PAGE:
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All you hear about exchange-traded funds these days is how they're getting cheaper and cheaper—which is true. Since 2010, ETF expense ratios have fallen by a quarter, to 0.24% on average. In fact, some ETFs give you broad stock market exposure for as little as 0.03% a year.

But the management fees that fund companies charge aren't the only costs you must watch. There's also the price that your ETFs pay for the stocks they must hold. And thanks to a long bull market that recently celebrated its eighth birthday, those prices are rising to historic levels. "ETFs and index funds are cheap, and cheap is good," says Ben Inker, head of asset allocation for the money manager GMO. "But the market ain't cheap."

The price/earnings ratio for the S&P 500, based on 10 years of averaged profits, has climbed above 29 for the first time since the tech bubble (17 is the historical average). The only other time the market was this frothy was in the months leading up to the Great Depression.

Why Does This Matter?

Your expected returns, alas, are tied to how frothy an investment is. An AQR Capital study found that from 1926 to 2012, equities gained less than 1% a year, after inflation, in the decade after 10-year average P/Es rose above 25. But when that ratio dropped below 12, real annual gains jumped to more than 10%.

Valuations matter just like fees do. Morningstar looked at the performance of funds based on expense ratios and found that portfolios charging less than 0.5% gained 7.2% annually over the past decade. By comparison, funds charging 1% to 1.5% returned 6.6%, and those charging 1.5% or more returned just 5.7% a year.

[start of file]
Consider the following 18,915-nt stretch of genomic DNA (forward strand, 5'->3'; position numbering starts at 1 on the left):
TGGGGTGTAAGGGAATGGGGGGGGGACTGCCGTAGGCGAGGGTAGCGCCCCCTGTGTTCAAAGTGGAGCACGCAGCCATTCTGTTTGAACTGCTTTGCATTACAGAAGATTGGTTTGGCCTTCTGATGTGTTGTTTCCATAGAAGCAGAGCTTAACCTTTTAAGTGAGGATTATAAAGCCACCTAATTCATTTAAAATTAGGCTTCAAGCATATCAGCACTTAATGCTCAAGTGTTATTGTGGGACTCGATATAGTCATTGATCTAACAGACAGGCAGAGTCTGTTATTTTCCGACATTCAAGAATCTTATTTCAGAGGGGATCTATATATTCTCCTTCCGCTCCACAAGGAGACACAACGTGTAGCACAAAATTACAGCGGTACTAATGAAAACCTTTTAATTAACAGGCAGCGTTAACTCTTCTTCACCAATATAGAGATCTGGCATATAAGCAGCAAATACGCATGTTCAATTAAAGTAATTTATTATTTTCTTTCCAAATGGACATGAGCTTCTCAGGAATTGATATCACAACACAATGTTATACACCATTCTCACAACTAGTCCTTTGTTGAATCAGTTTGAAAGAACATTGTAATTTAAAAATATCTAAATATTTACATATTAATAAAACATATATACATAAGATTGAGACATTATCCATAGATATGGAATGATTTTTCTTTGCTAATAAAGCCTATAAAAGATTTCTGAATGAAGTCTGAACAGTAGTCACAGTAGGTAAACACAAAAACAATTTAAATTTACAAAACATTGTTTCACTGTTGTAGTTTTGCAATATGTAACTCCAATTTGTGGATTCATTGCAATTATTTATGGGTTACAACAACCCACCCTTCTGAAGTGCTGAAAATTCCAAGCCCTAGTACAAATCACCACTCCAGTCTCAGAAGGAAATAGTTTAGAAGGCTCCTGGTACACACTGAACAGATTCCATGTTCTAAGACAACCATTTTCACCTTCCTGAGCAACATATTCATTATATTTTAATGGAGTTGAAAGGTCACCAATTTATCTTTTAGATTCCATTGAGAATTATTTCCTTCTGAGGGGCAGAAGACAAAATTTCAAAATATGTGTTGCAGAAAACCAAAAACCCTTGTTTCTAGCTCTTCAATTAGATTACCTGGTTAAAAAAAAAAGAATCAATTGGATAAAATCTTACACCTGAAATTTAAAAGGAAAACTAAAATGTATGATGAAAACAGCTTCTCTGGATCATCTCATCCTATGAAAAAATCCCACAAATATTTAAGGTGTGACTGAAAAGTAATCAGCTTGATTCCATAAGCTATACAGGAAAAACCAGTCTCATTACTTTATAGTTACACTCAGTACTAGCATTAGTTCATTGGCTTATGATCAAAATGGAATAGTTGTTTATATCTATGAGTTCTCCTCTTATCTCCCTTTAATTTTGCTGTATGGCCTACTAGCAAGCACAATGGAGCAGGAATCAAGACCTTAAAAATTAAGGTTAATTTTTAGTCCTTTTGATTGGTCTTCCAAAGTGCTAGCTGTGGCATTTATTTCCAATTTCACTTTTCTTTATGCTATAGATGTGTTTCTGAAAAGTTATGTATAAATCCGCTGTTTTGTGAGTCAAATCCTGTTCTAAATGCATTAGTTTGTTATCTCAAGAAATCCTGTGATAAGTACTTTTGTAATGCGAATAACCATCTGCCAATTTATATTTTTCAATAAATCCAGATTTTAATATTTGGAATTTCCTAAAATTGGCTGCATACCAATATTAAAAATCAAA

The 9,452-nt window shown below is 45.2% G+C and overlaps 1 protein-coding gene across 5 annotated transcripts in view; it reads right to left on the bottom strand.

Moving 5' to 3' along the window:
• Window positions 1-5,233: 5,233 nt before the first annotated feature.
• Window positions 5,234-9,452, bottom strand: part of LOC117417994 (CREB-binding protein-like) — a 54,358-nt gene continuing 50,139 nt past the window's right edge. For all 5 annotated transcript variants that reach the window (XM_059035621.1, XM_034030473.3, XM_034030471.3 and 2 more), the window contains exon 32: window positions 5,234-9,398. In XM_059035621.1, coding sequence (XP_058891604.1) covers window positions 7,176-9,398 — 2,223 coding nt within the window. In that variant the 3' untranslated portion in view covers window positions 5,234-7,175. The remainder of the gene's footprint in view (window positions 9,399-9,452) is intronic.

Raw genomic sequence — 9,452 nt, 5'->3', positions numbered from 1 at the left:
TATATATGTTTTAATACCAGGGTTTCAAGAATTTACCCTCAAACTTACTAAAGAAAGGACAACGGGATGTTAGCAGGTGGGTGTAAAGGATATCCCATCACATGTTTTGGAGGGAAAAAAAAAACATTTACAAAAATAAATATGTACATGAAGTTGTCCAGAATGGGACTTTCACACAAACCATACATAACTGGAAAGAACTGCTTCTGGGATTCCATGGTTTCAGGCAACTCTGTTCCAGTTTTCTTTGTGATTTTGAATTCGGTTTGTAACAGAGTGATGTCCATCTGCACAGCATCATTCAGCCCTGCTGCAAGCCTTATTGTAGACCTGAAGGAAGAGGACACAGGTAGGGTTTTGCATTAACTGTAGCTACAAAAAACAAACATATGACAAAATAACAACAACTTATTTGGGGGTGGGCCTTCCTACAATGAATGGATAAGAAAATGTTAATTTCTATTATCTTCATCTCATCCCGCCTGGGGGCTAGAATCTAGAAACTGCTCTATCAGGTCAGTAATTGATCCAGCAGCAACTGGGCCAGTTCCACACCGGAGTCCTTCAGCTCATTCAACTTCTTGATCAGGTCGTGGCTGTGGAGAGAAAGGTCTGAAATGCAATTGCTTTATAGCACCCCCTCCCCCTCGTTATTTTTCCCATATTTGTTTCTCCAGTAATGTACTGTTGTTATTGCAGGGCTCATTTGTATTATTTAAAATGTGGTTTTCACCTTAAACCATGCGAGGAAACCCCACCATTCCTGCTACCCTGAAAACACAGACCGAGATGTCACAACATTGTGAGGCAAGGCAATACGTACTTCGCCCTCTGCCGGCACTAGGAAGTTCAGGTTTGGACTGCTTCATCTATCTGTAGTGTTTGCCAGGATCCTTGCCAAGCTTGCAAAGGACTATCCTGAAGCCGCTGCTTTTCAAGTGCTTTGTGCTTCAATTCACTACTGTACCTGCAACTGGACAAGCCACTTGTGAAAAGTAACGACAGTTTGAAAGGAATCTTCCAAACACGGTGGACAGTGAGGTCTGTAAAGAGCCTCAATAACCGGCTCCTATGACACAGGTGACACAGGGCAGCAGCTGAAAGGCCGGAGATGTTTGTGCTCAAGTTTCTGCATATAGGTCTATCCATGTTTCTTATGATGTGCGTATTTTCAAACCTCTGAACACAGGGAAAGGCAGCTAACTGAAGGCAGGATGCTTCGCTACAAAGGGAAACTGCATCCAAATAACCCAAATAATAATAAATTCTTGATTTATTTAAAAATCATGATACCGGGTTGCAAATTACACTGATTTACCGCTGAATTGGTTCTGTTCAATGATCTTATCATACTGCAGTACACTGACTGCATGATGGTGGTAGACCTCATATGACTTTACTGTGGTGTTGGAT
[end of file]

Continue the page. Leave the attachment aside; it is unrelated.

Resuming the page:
"What is certain is every dollar you don't pay for management or administrative fees is a dollar you get to keep," says Joel Dickson, Vanguard's head of investment research and development.

So Where Can You Find Low Fees and Good Value?

Foreign equity ETFs

While the U.S. looks expensive, foreign stocks are a different story. "Even if a U.S. ETF is charging just 0.05% and an international ETF is charging 0.20%, the fact that international stocks are a lot cheaper than U.S. equities means there's a good chance you'll still do better paying the higher fees for the international stock ETF," says GMO's Inker.

Among the cheapest all-around funds is Schwab Fundamental Emerging Markets Large Company ETF (FNDE), which charges just 0.4% in fees and sports an average P/E of just 9.4.

Deep-value funds

In the U.S., the cheapest ETFs focus on the most beaten-down shares, like PowerShares S&P 500 Value (SPVU). This ETF tracks an index of the 100 cheapest S&P 500 stocks based on several valuation gauges, including P/E ratios. The fund, which charges only 0.25%, has an average P/E of just 13.